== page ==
During the opening two weeks of the 2013-2014 NHL season Tomas Hertl has received mass acclaim for scoring seven goals and recording two assists, as the San Jose Sharks jumped out to a perfect 6-0 record. This contribution was capped off by an epic four goal performance against the New York Rangers, when Hertl scored what has already gained mass acclaim as the goal of the season. This contribution both in one game and throughout the season has put Hertl on the forefront of the public’s mind, with many anointing him as the most valuable players on the team’s roster.
What this fails to recognize is that while Hertl has been extremely valuable to the Sharks, he has simply not been their best player thus far. This isn’t a knock on his play, but an ode to Joe Thornton, who has been the best player for the Sharks this season, through his ability to play strong two way hockey, provide needed leadership, and generally make life easier for Hertl.
Throughout the first six games of the regular season the peripheral statistics for Thornton are exceptional, as they read: 1 goal, 8 assists, a +9 power ratings, and 18:11 average time on ice. To say that these statistics would put Thornton in the upper echelon of players within the NHL would be an understatement, and during a contract year this output is lining up the 34 year old for a final big pay day and a sport on the 2014 Canadian Olympic roster.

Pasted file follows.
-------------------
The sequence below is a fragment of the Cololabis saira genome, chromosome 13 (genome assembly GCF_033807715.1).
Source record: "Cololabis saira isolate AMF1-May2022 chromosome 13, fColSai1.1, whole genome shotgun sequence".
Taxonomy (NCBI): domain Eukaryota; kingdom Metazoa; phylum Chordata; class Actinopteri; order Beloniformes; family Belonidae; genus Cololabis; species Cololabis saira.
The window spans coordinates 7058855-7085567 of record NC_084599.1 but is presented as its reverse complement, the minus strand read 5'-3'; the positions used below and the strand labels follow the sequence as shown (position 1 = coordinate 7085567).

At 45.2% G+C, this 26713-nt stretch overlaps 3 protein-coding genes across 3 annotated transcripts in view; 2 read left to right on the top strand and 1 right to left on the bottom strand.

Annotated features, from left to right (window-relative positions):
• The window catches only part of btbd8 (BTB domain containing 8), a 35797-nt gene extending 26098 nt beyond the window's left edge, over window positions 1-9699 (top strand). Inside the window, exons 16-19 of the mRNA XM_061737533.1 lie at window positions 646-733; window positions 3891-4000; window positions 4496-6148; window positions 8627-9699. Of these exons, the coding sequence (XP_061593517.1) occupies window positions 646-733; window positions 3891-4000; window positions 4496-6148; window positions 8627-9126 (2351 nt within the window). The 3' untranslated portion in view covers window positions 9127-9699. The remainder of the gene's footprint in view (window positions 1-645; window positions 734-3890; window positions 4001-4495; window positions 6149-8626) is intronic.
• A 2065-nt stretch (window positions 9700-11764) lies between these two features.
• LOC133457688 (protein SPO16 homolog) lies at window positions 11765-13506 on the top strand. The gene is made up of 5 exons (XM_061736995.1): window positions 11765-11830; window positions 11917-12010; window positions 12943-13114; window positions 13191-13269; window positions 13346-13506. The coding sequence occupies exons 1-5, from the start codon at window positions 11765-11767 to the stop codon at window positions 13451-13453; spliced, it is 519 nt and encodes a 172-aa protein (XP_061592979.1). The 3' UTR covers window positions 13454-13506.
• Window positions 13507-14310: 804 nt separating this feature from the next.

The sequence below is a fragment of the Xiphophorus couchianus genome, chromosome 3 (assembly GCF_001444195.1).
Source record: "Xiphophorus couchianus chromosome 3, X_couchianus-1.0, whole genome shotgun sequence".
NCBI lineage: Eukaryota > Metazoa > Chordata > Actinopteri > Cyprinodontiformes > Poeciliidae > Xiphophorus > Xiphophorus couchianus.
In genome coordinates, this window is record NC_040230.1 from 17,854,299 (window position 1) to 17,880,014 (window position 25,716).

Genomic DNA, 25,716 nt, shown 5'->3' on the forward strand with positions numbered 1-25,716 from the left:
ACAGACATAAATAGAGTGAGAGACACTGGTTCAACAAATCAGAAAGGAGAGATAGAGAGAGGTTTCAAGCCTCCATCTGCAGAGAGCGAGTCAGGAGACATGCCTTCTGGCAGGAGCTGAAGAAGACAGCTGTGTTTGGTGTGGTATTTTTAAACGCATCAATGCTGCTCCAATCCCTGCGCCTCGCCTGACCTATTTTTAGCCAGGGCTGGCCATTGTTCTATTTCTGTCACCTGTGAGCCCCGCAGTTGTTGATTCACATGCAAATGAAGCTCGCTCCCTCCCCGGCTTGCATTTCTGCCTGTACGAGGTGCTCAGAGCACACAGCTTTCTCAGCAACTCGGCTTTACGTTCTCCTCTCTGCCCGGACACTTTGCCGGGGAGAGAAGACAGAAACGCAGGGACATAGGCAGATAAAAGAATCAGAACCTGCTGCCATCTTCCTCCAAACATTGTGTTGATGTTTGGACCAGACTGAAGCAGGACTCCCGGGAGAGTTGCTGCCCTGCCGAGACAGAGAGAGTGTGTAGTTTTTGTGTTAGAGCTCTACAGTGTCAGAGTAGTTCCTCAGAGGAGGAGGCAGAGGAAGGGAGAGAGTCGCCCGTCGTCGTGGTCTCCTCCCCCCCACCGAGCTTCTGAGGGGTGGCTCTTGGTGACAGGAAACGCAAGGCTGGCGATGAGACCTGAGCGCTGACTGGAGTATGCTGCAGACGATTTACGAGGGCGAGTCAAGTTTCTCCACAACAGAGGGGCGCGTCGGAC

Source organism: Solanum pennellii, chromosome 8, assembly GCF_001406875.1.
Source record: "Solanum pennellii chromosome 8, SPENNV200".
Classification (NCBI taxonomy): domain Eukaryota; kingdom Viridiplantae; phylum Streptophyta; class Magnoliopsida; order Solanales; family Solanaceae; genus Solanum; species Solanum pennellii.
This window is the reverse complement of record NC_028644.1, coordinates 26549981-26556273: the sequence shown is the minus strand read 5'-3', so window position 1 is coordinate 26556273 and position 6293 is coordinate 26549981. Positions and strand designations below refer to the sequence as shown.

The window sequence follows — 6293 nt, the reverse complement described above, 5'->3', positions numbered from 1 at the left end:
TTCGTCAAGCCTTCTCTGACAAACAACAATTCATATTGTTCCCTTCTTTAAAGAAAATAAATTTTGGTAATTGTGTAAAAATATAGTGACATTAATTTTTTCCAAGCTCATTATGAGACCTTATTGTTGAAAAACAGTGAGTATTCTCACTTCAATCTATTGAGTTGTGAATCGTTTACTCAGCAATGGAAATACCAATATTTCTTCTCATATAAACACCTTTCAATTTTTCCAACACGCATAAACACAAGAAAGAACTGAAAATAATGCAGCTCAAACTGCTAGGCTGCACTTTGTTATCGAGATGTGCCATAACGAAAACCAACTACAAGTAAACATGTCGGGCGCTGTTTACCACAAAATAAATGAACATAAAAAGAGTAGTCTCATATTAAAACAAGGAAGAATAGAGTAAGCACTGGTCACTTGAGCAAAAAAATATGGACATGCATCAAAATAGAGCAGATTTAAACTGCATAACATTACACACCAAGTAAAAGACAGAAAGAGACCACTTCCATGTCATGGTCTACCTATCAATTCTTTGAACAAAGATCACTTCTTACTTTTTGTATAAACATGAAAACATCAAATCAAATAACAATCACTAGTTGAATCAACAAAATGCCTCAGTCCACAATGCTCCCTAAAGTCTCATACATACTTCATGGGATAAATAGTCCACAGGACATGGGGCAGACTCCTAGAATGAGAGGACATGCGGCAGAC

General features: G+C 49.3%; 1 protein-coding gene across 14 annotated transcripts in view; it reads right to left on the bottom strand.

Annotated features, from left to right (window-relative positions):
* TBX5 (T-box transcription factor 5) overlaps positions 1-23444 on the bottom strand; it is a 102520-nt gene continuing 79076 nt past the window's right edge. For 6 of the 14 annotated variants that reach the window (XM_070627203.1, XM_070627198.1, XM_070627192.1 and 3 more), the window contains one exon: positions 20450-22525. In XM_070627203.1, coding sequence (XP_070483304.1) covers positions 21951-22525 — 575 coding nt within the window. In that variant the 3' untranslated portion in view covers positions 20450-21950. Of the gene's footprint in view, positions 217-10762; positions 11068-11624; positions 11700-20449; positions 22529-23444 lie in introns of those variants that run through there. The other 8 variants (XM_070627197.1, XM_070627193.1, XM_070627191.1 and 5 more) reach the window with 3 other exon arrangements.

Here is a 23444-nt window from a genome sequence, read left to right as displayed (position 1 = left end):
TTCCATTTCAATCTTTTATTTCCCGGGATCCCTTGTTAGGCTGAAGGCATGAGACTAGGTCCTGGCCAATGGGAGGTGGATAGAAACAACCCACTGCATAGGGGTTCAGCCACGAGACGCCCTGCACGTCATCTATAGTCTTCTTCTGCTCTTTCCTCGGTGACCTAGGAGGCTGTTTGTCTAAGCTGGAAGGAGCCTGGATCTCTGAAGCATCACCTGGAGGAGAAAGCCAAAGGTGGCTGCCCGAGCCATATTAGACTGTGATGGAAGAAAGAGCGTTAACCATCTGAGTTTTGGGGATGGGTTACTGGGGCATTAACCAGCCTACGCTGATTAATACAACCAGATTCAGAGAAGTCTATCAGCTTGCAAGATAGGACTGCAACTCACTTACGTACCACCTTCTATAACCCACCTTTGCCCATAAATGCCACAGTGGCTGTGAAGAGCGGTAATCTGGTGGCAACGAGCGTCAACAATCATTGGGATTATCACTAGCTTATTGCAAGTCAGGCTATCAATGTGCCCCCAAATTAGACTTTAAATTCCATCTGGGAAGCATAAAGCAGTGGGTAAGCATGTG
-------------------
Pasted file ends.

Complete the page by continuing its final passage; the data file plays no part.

But aside from just putting up individual statistics that will boost the value of his next contract and ensure a spot in the 2014 Canadian Olympic Team is that Thornton has been as astute, if underrated leader both on an off the ice. Playing center with the young Hertl flanking him to the left and the inexperienced Brent Burns on his right, Thornton has been called upon to contribute in the defensive end and lead by example more than ever before. Thornton has taken this added responsibility in stride, taking up a more physically noticeable presence in the defensive end, which has in turn allowed his offensive minded wingers to flourish in the offensive zone. In this end of the ice Thornton has created scoring chances at ease, and Burns and Hertl have capitalized by contributing ten goals in seven games.
Aside from the on ice portion of contribution Thornton has also had a major impact on shielding Hertl away from undue press and criticism, if at times this was on accident. After the game in which Hertl scored four goals questions were raised as to whether Thornton felt the young star was showboating, to which he said:“Shut up, have you ever played the game? I’d have my c— out if I scored four goals. I’d have my c— out, stroking it.” Of course these comments were not meant to go on the record, but the point still remains that Thornton was sticking up for his young line mate to the press, for better or worse. While some have questioned the press’ ethics in relaying this story to the public, it stands to reason that this moment was actually beneficial for Hertl and Thornton, as everyone now knows they have each others backs.
While mass attention has gone to Tomas Hertl as a result of his great offensive contributions thus far in the 2013-2014 season, the facts show that he simply has not been the San Jose Sharks best forward. That designation belongs to Joe Thornton, who has been the stalwart for the Sharks as they have gotten out to a tremendous start. Continuation of this play throughout the entirety of the season will result in Thornton playing in the 2014 Olympics, receiving a huge payday, and maybe even delivering a long awaited Stanley Cup to San Jose.